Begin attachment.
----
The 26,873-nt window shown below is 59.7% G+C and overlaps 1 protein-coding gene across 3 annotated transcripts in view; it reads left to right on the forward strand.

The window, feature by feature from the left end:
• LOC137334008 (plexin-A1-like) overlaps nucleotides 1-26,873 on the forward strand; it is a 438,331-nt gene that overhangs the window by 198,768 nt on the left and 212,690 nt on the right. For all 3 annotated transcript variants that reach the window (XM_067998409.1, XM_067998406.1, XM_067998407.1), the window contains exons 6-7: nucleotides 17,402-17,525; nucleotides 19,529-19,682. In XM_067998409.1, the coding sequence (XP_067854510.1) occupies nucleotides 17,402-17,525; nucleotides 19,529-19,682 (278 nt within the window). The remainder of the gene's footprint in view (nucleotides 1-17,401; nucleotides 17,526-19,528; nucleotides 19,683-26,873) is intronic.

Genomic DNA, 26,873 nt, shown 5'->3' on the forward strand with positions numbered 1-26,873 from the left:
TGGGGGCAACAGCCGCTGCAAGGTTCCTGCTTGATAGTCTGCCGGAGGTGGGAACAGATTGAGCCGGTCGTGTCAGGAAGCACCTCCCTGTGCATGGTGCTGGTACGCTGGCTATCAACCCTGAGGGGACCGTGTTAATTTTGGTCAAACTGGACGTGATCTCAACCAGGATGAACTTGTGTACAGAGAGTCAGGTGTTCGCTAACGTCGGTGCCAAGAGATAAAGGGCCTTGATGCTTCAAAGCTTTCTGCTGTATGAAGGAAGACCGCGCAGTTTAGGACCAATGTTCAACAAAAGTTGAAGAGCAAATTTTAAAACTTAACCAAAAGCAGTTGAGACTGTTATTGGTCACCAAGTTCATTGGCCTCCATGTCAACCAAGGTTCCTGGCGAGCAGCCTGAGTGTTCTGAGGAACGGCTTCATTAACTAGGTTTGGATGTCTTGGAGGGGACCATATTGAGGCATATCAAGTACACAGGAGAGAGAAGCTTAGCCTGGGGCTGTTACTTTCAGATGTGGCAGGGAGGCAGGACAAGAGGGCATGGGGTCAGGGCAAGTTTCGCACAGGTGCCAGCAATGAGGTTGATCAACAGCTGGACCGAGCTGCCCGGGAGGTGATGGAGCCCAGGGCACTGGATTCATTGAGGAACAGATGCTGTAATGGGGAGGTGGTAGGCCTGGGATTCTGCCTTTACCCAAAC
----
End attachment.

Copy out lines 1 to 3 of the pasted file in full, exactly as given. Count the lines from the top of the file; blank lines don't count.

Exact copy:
The 26,873-nt window shown below is 59.7% G+C and overlaps 1 protein-coding gene across 3 annotated transcripts in view; it reads left to right on the forward strand.

The window, feature by feature from the left end:
• LOC137334008 (plexin-A1-like) overlaps nucleotides 1-26,873 on the forward strand; it is a 438,331-nt gene that overhangs the window by 198,768 nt on the left and 212,690 nt on the right. For all 3 annotated transcript variants that reach the window (XM_067998409.1, XM_067998406.1, XM_067998407.1), the window contains exons 6-7: nucleotides 17,402-17,525; nucleotides 19,529-19,682. In XM_067998409.1, the coding sequence (XP_067854510.1) occupies nucleotides 17,402-17,525; nucleotides 19,529-19,682 (278 nt within the window). The remainder of the gene's footprint in view (nucleotides 1-17,401; nucleotides 17,526-19,528; nucleotides 19,683-26,873) is intronic.